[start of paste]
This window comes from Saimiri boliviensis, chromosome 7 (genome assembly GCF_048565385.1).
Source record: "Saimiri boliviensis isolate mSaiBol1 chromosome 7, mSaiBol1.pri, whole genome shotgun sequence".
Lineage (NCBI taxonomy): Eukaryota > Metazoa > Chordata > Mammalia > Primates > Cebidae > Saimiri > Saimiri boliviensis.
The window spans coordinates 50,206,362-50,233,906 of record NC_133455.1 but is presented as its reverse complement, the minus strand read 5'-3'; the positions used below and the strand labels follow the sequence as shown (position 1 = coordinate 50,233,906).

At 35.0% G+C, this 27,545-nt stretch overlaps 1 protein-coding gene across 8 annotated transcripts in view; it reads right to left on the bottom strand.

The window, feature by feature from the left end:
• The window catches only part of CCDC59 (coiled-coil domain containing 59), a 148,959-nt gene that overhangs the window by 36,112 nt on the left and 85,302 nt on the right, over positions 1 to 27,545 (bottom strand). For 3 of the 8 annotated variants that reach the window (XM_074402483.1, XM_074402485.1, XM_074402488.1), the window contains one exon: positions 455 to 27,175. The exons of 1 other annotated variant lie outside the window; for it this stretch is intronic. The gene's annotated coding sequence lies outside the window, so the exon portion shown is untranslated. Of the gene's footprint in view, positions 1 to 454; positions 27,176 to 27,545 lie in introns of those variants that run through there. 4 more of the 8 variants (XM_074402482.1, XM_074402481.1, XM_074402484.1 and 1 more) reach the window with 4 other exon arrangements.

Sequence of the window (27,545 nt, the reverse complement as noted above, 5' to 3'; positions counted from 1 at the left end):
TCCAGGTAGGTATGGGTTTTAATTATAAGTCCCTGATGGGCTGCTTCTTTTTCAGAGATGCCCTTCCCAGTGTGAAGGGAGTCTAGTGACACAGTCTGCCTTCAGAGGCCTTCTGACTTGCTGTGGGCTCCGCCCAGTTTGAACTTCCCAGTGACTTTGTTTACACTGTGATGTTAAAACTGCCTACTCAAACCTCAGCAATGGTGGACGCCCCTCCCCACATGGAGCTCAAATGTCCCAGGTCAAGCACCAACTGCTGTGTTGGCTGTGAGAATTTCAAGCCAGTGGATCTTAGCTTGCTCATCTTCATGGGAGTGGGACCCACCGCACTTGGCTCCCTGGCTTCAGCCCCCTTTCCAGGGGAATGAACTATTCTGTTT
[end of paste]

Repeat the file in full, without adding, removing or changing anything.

This window comes from Saimiri boliviensis, chromosome 7 (genome assembly GCF_048565385.1).
Source record: "Saimiri boliviensis isolate mSaiBol1 chromosome 7, mSaiBol1.pri, whole genome shotgun sequence".
Lineage (NCBI taxonomy): Eukaryota > Metazoa > Chordata > Mammalia > Primates > Cebidae > Saimiri > Saimiri boliviensis.
The window spans coordinates 50,206,362-50,233,906 of record NC_133455.1 but is presented as its reverse complement, the minus strand read 5'-3'; the positions used below and the strand labels follow the sequence as shown (position 1 = coordinate 50,233,906).

At 35.0% G+C, this 27,545-nt stretch overlaps 1 protein-coding gene across 8 annotated transcripts in view; it reads right to left on the bottom strand.

The window, feature by feature from the left end:
• The window catches only part of CCDC59 (coiled-coil domain containing 59), a 148,959-nt gene that overhangs the window by 36,112 nt on the left and 85,302 nt on the right, over positions 1 to 27,545 (bottom strand). For 3 of the 8 annotated variants that reach the window (XM_074402483.1, XM_074402485.1, XM_074402488.1), the window contains one exon: positions 455 to 27,175. The exons of 1 other annotated variant lie outside the window; for it this stretch is intronic. The gene's annotated coding sequence lies outside the window, so the exon portion shown is untranslated. Of the gene's footprint in view, positions 1 to 454; positions 27,176 to 27,545 lie in introns of those variants that run through there. 4 more of the 8 variants (XM_074402482.1, XM_074402481.1, XM_074402484.1 and 1 more) reach the window with 4 other exon arrangements.

Sequence of the window (27,545 nt, the reverse complement as noted above, 5' to 3'; positions counted from 1 at the left end):
TCCAGGTAGGTATGGGTTTTAATTATAAGTCCCTGATGGGCTGCTTCTTTTTCAGAGATGCCCTTCCCAGTGTGAAGGGAGTCTAGTGACACAGTCTGCCTTCAGAGGCCTTCTGACTTGCTGTGGGCTCCGCCCAGTTTGAACTTCCCAGTGACTTTGTTTACACTGTGATGTTAAAACTGCCTACTCAAACCTCAGCAATGGTGGACGCCCCTCCCCACATGGAGCTCAAATGTCCCAGGTCAAGCACCAACTGCTGTGTTGGCTGTGAGAATTTCAAGCCAGTGGATCTTAGCTTGCTCATCTTCATGGGAGTGGGACCCACCGCACTTGGCTCCCTGGCTTCAGCCCCCTTTCCAGGGGAATGAACTATTCTGTTT